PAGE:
Timberwolves

The Wolves Need To Discover Their Backcourt Rotation In the Preseason

Photo Credit: Jeffrey Becker (USA TODAY Sports)

Time flies. It feels like just yesterday that the Minnesota Timberwolves had traded for Rudy Gobert using what felt like the most extensive trade package in human history. However, we are just about a week away from Minnesota’s preseason opener against the Miami Heat on Oct. 4. It’s been over five months since we last saw them in action. After losing a nip and tuck first-round series to the Memphis Grizzlies, the Wolves will enter this season with a revamped squad. Fans are eager to see how this new-look team meshes through these first few preseason games.

There are plenty of things to assess and look forward to during Minnesota’s five preseason games before their regular season opener against the Oklahoma City Thunder. Of course, there’s seeing how Gobert will play alongside Karl-Anthony Towns and the rest of the team. Still, there are also a few other intriguing aspects to look forward to, including DLo’s level of play entering a contract year following his first-round blunder last season and Jaden McDaniels‘ improvement entering his third season.

However, one thing I will keep my eye on through this preseason slate of games will be how Chris Finch and the rest of the coaching staff divide the minutes amongst Minnesota’s plethora of backcourt players.

We expect to see Anthony Edwards and D’Angelo Russell likely take the majority of the minutes at the guard positions, having averaged 34 and 32 minutes per game last season, respectively. However, other guards on the roster could still serve as vital contributors to the team, but we don’t know to what extent just yet.

The Wolves still have Jordan McLaughlin and Jaylen Nowell on the roster, both of whom played some pretty sizable roles last season, especially when the team ran into injury trouble. After trading former guards Malik Beasley and Patrick Beverley for Gobert in the offseason, many expect McLaughlin and Nowell to get more playing time. They should have an opportunity to showcase their potential as crucial backcourt players in the rotation.

Last season, McLaughlin essentially served as the third point guard behind Beverley, averaging 14.5 minutes per game through 62 games played. Although he only averaged under 4.0 points and 3.0 assists per game, McLaughlin was often an efficient player that helped facilitate the offense. Entering this season, McLaughlin could serve as the primary backup point guard for the team and get a boost in playing time.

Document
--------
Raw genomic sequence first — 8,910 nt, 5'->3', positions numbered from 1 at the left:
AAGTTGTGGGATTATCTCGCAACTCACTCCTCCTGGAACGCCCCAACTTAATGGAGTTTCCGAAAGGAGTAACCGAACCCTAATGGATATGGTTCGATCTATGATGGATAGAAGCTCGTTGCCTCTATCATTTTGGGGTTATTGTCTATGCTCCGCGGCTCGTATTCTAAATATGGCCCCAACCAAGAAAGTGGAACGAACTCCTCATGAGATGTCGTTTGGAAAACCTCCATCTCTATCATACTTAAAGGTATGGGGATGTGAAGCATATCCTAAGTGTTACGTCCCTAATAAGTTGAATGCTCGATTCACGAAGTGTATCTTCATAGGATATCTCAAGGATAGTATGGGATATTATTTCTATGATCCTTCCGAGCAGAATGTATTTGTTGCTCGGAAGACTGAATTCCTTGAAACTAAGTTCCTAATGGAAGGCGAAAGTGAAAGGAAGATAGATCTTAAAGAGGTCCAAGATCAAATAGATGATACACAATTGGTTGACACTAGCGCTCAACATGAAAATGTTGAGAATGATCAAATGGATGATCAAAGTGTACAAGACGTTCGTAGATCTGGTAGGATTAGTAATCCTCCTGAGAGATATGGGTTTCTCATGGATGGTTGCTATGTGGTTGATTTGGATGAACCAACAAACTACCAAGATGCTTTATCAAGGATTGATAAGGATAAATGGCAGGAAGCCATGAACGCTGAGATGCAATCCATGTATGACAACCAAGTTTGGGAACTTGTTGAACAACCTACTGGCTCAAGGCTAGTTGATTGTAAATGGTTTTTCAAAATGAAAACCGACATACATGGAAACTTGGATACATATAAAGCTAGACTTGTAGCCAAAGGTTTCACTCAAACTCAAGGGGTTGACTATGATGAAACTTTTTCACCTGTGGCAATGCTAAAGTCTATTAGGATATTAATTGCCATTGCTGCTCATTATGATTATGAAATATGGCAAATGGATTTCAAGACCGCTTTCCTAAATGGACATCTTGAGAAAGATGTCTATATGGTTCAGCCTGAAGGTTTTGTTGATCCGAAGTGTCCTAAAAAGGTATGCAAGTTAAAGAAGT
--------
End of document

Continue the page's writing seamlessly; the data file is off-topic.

Nowell averaged around 15 minutes per game last season and proved to be one of Minnesota’s most efficient scorers. Nowell averaged 8.5 points per game and shot an efficient 49% from mid-range. He was one of the team’s best three-point shooters, averaging over 39% from behind the arc. However, Beasley was often higher than Nowell in the pecking order. But with Beasley gone, Chris Finch has expressed hopes for finding a more significant role for Nowell. Therefore, Finch likely increases Nowell’s minutes and finds a larger role in the backcourt.

The backcourt depth does not end there for the Timberwolves, though. During the offseason, the Wolves signed two additional guards to the team in backcourt veterans Austin Rivers and Bryn Forbes. While Nowell and McLaughlin are Minnesota’s homegrown players, Rivers and Forbes could pose a barrier to their increased playing time and roles on the team because they are more proven in the league.

Rivers and Forbes played for the Denver Nuggets last season and served fairly impactful roles on the Nuggets’ backcourt rotation. Rivers served as the backup point guard on the team, averaging 22 minutes per game. While he only averaged 6 points per game last season, we have seen Rivers play significant roles in the past when he came off the bench for the Los Angeles Clippers and the Houston Rockets. Rivers has always had the potential of going off for 20 points or more in a game with his quick crossover dribble moves and his ability to pull up from three.

On the other hand, Forbes served as one of Denver’s more relied upon three-point shooters last season. Recognized as one of the better three-point shooters in the league, Forbes continued to live up to that reputation last season, shooting 41% from three and averaging over 17 minutes played per game for the Nuggets.

These players are highly capable of serving as effective backcourt pieces. But the preseason will be an important time for Minnesota’s coaching staff to determine how to manage their minutes.

It could be worth doing some experimentation, primarily in the preseason when the games don’t count for much, to see which backcourt players fit well together on the court simultaneously and which should switch in for one another in-game. Forbes and Nowell seem like players who could play alongside Ant or another primary ball handler like DLo or even McLaughlin, considering they are efficient spot-up shooters from three and could play more off the ball. Rivers and McLaughlin are more effective with the ball in their hands, facilitating the offense. Therefore, they could split minutes at the point guard spot and set up Ant for scoring opportunities or kick out to one of their shooters from three.

It’s unclear how Finch will divide time for Minnesota’s impressive but crowded backcourt depth. Therefore, the preseason could be the perfect time to test out different rotations and determine the most effective way to allow all these players to shine in their most optimal roles for this up-and-coming Wolves team.

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Photo Credit: Jeffrey Becker (USA TODAY Sports)

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